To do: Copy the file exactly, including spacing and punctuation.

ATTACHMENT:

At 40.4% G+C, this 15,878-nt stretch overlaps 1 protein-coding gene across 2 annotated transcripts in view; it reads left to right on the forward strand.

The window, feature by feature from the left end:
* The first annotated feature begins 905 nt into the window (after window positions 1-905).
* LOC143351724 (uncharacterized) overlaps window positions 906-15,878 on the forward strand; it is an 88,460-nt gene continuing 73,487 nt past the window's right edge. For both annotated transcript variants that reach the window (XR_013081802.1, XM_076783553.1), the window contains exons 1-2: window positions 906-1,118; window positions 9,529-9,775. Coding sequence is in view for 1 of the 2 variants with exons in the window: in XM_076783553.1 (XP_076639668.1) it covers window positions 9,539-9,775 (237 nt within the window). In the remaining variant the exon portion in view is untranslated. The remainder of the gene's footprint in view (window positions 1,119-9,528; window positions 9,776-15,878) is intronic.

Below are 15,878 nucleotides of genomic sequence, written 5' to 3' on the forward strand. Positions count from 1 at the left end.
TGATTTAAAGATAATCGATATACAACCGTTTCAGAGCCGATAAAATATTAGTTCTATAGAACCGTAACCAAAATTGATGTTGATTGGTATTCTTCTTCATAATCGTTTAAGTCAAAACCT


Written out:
At 40.4% G+C, this 15,878-nt stretch overlaps 1 protein-coding gene across 2 annotated transcripts in view; it reads left to right on the forward strand.

The window, feature by feature from the left end:
* The first annotated feature begins 905 nt into the window (after window positions 1-905).
* LOC143351724 (uncharacterized) overlaps window positions 906-15,878 on the forward strand; it is an 88,460-nt gene continuing 73,487 nt past the window's right edge. For both annotated transcript variants that reach the window (XR_013081802.1, XM_076783553.1), the window contains exons 1-2: window positions 906-1,118; window positions 9,529-9,775. Coding sequence is in view for 1 of the 2 variants with exons in the window: in XM_076783553.1 (XP_076639668.1) it covers window positions 9,539-9,775 (237 nt within the window). In the remaining variant the exon portion in view is untranslated. The remainder of the gene's footprint in view (window positions 1,119-9,528; window positions 9,776-15,878) is intronic.

Below are 15,878 nucleotides of genomic sequence, written 5' to 3' on the forward strand. Positions count from 1 at the left end.
TGATTTAAAGATAATCGATATACAACCGTTTCAGAGCCGATAAAATATTAGTTCTATAGAACCGTAACCAAAATTGATGTTGATTGGTATTCTTCTTCATAATCGTTTAAGTCAAAACCT